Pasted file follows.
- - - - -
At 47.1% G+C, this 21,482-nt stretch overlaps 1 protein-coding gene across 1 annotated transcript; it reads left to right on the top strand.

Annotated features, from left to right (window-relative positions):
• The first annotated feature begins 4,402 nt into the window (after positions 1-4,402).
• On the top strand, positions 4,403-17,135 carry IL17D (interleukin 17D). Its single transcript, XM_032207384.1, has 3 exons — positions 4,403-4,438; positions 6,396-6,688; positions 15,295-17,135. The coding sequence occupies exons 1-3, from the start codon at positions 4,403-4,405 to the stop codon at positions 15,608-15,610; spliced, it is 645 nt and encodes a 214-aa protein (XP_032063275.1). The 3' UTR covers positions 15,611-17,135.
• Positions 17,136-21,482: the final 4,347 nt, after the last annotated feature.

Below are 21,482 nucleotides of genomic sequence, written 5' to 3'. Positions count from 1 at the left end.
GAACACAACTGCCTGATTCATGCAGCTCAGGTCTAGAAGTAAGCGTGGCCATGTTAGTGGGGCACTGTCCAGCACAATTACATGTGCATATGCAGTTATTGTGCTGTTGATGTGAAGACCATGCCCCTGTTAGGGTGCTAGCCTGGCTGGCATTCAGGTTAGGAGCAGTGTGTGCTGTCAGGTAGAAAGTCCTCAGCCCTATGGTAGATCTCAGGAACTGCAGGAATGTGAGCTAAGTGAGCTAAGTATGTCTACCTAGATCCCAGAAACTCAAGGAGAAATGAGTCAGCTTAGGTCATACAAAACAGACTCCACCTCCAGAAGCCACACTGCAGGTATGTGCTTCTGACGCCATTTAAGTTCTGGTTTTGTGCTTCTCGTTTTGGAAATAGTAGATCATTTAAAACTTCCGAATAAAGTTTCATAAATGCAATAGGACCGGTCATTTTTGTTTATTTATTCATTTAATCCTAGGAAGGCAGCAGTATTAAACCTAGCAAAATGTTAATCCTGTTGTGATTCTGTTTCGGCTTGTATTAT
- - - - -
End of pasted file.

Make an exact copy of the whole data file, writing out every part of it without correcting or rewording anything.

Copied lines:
At 47.1% G+C, this 21,482-nt stretch overlaps 1 protein-coding gene across 1 annotated transcript; it reads left to right on the top strand.

Annotated features, from left to right (window-relative positions):
• The first annotated feature begins 4,402 nt into the window (after positions 1-4,402).
• On the top strand, positions 4,403-17,135 carry IL17D (interleukin 17D). Its single transcript, XM_032207384.1, has 3 exons — positions 4,403-4,438; positions 6,396-6,688; positions 15,295-17,135. The coding sequence occupies exons 1-3, from the start codon at positions 4,403-4,405 to the stop codon at positions 15,608-15,610; spliced, it is 645 nt and encodes a 214-aa protein (XP_032063275.1). The 3' UTR covers positions 15,611-17,135.
• Positions 17,136-21,482: the final 4,347 nt, after the last annotated feature.

Below are 21,482 nucleotides of genomic sequence, written 5' to 3'. Positions count from 1 at the left end.
GAACACAACTGCCTGATTCATGCAGCTCAGGTCTAGAAGTAAGCGTGGCCATGTTAGTGGGGCACTGTCCAGCACAATTACATGTGCATATGCAGTTATTGTGCTGTTGATGTGAAGACCATGCCCCTGTTAGGGTGCTAGCCTGGCTGGCATTCAGGTTAGGAGCAGTGTGTGCTGTCAGGTAGAAAGTCCTCAGCCCTATGGTAGATCTCAGGAACTGCAGGAATGTGAGCTAAGTGAGCTAAGTATGTCTACCTAGATCCCAGAAACTCAAGGAGAAATGAGTCAGCTTAGGTCATACAAAACAGACTCCACCTCCAGAAGCCACACTGCAGGTATGTGCTTCTGACGCCATTTAAGTTCTGGTTTTGTGCTTCTCGTTTTGGAAATAGTAGATCATTTAAAACTTCCGAATAAAGTTTCATAAATGCAATAGGACCGGTCATTTTTGTTTATTTATTCATTTAATCCTAGGAAGGCAGCAGTATTAAACCTAGCAAAATGTTAATCCTGTTGTGATTCTGTTTCGGCTTGTATTAT